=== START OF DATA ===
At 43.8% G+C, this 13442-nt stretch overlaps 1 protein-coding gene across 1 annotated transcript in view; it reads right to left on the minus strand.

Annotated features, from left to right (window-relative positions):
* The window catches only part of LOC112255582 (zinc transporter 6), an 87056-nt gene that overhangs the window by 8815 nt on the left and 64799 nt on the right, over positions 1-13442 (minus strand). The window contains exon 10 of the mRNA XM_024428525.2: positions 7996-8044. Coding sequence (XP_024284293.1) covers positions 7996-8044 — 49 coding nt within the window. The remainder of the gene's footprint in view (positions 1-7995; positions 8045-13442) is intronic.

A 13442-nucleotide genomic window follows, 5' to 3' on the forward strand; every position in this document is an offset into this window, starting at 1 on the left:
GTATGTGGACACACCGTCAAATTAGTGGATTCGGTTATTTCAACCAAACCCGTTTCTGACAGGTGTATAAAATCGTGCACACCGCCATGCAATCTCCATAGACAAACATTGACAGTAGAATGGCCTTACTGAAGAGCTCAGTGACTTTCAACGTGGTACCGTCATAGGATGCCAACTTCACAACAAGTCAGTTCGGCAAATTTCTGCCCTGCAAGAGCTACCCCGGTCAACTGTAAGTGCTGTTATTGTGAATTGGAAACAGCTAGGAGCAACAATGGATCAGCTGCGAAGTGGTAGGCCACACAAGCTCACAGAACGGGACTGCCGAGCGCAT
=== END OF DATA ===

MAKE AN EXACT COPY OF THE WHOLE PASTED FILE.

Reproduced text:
At 43.8% G+C, this 13442-nt stretch overlaps 1 protein-coding gene across 1 annotated transcript in view; it reads right to left on the minus strand.

Annotated features, from left to right (window-relative positions):
* The window catches only part of LOC112255582 (zinc transporter 6), an 87056-nt gene that overhangs the window by 8815 nt on the left and 64799 nt on the right, over positions 1-13442 (minus strand). The window contains exon 10 of the mRNA XM_024428525.2: positions 7996-8044. Coding sequence (XP_024284293.1) covers positions 7996-8044 — 49 coding nt within the window. The remainder of the gene's footprint in view (positions 1-7995; positions 8045-13442) is intronic.

A 13442-nucleotide genomic window follows, 5' to 3' on the forward strand; every position in this document is an offset into this window, starting at 1 on the left:
GTATGTGGACACACCGTCAAATTAGTGGATTCGGTTATTTCAACCAAACCCGTTTCTGACAGGTGTATAAAATCGTGCACACCGCCATGCAATCTCCATAGACAAACATTGACAGTAGAATGGCCTTACTGAAGAGCTCAGTGACTTTCAACGTGGTACCGTCATAGGATGCCAACTTCACAACAAGTCAGTTCGGCAAATTTCTGCCCTGCAAGAGCTACCCCGGTCAACTGTAAGTGCTGTTATTGTGAATTGGAAACAGCTAGGAGCAACAATGGATCAGCTGCGAAGTGGTAGGCCACACAAGCTCACAGAACGGGACTGCCGAGCGCAT